The cute little girl sitting in the front of the class looked up at Barbara Bush and launched into her love of books. "I love to read so much. I never get tired," 6-year-old Makesha Price, a first grader at Emery Elementary School, told the vice president's wife. "I just read and read and read and read."

Price and other students at the Northeast school expressed such exuberance at a Reading is FUNdamental book distribution session last week that Bush, in her surprise, was momentarily at a loss for words. A member of the RIF national board of directors, she attended the session to inspire the students. In the end, she herself was inspired.

When she learned that fourth grader Larry Cooper not only avidly read books, but also had read a front-page newspaper article on the assassination attempt on President Reagan and was carrying the article in his back pocket, she was surprised. "That's unbelievable," she said, "I'm truly impressed."

Bush, who sat among an audience of first to sixth graders and their teachers, also was impressed by two skits in which first and fifth grade students dramatized their zeal for the book distribution sessions, in which the youngsters receive free books in an effort to encourage reading. After the skits she said, "You must be a very unusual school. You realize that reading will open doors for you and let you do anything in the world you want to do."

"How many here think reading is fun?" Bush asked the students from the foot of the auditorium stage where she made her presentation before visiting classrooms. Within seconds, every boy and girl raised his or her hand high in the air, and many yelled, "I do! I do! I love to read!"

Bush smiled and asked how many students had ever taken a RIF-donated book home. Again, the little hands shot straight up.

"Did you take care of it? Did you read it?" she asked.

"Yep," replied fourth grader Robert Fitch, 10, who continued nodding affirmatively while his schoolmated cried, "Yeeaaaah!"

Throughout Bush's 15-minute speech, the youths attentively watched the tall woman with snow-white hair, who had been introduced by school Principal Dorothy Perkins as "the second lady of our land."

After her appearance in the auditorium, Bush, who says she has read about two books a week since she was 10, explained why she has chosen to do volunteer work for RIF. "I've thought a lot about the projects I would concentrate on (as the vice president's wife)," she said, "and I can't think of one thing that could help our country more than reading. No child should be deprived of reading."

Ironically, President Reagan has approved a reduced budget for the U.S. Department of Education, which provides about 75 percent of RIF's $9 million annual budget. The cuts could reduce the RIF program by 85 percent and keep nearly 3 million children from receiving 8.8 million free books next year.

RIF's staff -- 50 persons work full-time on the national program -- is lobbying to restore the Education Department cuts. So are some of the District's 1,000 volunteers. If their efforts fail, program officials say they will look for funding from private sources. However, "private funds are not always available," a RIF spokeswoman said.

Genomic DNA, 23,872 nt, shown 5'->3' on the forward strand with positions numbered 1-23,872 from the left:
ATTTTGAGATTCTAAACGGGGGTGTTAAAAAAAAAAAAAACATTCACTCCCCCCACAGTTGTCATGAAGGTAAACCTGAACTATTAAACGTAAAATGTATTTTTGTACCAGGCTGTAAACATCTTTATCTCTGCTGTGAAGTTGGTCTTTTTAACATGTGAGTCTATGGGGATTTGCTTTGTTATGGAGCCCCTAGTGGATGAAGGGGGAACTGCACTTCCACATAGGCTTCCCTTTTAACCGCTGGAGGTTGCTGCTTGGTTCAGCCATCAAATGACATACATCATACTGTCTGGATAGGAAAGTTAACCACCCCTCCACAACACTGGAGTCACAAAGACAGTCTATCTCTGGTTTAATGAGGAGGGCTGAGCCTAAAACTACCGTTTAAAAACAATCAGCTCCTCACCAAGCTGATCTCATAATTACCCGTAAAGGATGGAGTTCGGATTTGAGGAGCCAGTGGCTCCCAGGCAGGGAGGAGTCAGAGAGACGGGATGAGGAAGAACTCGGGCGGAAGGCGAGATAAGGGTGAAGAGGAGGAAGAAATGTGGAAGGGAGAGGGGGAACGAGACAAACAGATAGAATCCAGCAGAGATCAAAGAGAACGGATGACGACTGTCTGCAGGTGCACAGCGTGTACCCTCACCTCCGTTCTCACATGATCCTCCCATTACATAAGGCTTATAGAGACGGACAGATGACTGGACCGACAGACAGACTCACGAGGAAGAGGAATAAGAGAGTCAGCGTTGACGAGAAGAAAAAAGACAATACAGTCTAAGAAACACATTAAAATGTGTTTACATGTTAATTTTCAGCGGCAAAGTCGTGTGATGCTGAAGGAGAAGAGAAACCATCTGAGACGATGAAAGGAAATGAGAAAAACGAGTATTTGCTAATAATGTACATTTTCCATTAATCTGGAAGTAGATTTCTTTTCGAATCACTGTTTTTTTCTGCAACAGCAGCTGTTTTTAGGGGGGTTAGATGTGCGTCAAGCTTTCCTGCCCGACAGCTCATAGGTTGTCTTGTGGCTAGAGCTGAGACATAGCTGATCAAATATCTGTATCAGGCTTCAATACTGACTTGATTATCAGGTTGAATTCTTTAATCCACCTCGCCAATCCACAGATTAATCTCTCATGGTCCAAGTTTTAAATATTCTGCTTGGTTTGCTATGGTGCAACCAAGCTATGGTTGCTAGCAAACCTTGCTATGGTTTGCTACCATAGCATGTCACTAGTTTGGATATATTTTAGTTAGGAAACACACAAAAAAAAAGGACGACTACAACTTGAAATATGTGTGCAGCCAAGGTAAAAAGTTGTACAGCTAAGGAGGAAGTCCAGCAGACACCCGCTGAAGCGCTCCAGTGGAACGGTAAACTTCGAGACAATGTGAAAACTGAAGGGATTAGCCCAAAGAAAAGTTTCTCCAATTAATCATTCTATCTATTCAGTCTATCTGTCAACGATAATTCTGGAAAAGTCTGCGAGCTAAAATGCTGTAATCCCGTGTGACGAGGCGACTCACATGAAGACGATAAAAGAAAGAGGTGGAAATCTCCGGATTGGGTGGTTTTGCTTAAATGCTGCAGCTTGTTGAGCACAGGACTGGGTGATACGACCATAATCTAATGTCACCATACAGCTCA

RIF was founded in 1966 by the late Margaret McNamara, wife of Robert McNamara, president of the World Bank and former secretary of defense in the Kennedy and Johnson administrations. She was inspired to start the program after meeting two fifth grade boys with severe reading problems while serving as a volunteer reading aide in inner-city elementary schools in D.C. "One of them told me he had never had a book of his own," she once told an interviewer."When I brought in some of my son's books for the boys, they were just amazed that anyone would give them a book."

That experience led McNamara to believe that children would be better motivated to read if they could choose their own books and keep them. Within one year, the RIF program was operating in 61 District public schools, giving away 200,000 paperbacks to 43,000 youngsters.

Today, there are more than 100 RIF projects in D.C. and about 4,000 in the United States, Puerto Rico, the Virgin Islands and Guam. The program is not only in schools, but in hospitals, mobile units, migrant worker communities, Indian reservations, day-care centers and prisons.

Loretta Hanes, director of D.C. RIF, says that although RIF has "turned on thousands of children to reading," not enough parents encourage them to keep it up. So D.C. RIF launched a new program designed to get parents involved. The Pepmobile, a van packed with books and educational films sponsored by PEPCO, travels to various locations in the city to teach parents how they can help make their children better readers.

The RIF program also receives funds from the United Black Fund and donations from the community. The program receives book donations from publishers, individuals and organizations. This year, more than 200,000 books will be distributed to D.C. public school students, from pre-kindergarten to high school. A student can receive three books a year.

Although the program's future is uncertain, Bush and others working to "help America read" are continuing their efforts. Last week, after Bush had spoken in the Emery auditorium and walked upstairs to chat with other classes, she said, "This is my second RIF visit; the other (in Virginia's Fairfax County Schools) was exciting. But this one was magnificent."